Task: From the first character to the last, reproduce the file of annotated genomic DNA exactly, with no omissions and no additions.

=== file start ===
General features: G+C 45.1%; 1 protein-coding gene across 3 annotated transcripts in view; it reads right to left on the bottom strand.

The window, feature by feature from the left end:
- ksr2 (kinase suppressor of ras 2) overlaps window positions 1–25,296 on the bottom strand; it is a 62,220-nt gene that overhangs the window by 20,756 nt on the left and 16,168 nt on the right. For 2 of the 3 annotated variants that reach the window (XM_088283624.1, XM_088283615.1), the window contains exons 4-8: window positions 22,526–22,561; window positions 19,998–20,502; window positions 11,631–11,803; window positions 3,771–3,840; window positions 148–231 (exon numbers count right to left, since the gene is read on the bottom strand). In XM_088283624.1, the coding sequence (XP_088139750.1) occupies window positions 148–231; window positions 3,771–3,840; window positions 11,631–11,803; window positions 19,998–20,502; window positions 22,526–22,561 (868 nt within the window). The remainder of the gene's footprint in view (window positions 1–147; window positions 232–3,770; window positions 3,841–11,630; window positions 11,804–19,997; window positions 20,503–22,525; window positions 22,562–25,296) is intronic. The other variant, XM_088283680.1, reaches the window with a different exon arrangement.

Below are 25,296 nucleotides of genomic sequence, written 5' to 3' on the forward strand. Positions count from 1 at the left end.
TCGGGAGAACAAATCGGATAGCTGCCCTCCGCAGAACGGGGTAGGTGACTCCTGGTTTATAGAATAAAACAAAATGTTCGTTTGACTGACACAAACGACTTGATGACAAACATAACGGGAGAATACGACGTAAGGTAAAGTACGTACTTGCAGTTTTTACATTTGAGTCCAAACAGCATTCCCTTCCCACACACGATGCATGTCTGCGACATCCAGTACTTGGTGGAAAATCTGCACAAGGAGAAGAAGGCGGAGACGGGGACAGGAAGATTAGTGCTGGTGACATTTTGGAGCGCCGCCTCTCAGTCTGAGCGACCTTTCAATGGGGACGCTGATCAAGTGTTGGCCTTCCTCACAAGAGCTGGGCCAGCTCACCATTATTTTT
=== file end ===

General features: G+C 45.1%; 1 protein-coding gene across 3 annotated transcripts in view; it reads right to left on the bottom strand.

The window, feature by feature from the left end:
- ksr2 (kinase suppressor of ras 2) overlaps window positions 1–25,296 on the bottom strand; it is a 62,220-nt gene that overhangs the window by 20,756 nt on the left and 16,168 nt on the right. For 2 of the 3 annotated variants that reach the window (XM_088283624.1, XM_088283615.1), the window contains exons 4-8: window positions 22,526–22,561; window positions 19,998–20,502; window positions 11,631–11,803; window positions 3,771–3,840; window positions 148–231 (exon numbers count right to left, since the gene is read on the bottom strand). In XM_088283624.1, the coding sequence (XP_088139750.1) occupies window positions 148–231; window positions 3,771–3,840; window positions 11,631–11,803; window positions 19,998–20,502; window positions 22,526–22,561 (868 nt within the window). The remainder of the gene's footprint in view (window positions 1–147; window positions 232–3,770; window positions 3,841–11,630; window positions 11,804–19,997; window positions 20,503–22,525; window positions 22,562–25,296) is intronic. The other variant, XM_088283680.1, reaches the window with a different exon arrangement.

Below are 25,296 nucleotides of genomic sequence, written 5' to 3' on the forward strand. Positions count from 1 at the left end.
TCGGGAGAACAAATCGGATAGCTGCCCTCCGCAGAACGGGGTAGGTGACTCCTGGTTTATAGAATAAAACAAAATGTTCGTTTGACTGACACAAACGACTTGATGACAAACATAACGGGAGAATACGACGTAAGGTAAAGTACGTACTTGCAGTTTTTACATTTGAGTCCAAACAGCATTCCCTTCCCACACACGATGCATGTCTGCGACATCCAGTACTTGGTGGAAAATCTGCACAAGGAGAAGAAGGCGGAGACGGGGACAGGAAGATTAGTGCTGGTGACATTTTGGAGCGCCGCCTCTCAGTCTGAGCGACCTTTCAATGGGGACGCTGATCAAGTGTTGGCCTTCCTCACAAGAGCTGGGCCAGCTCACCATTATTTTT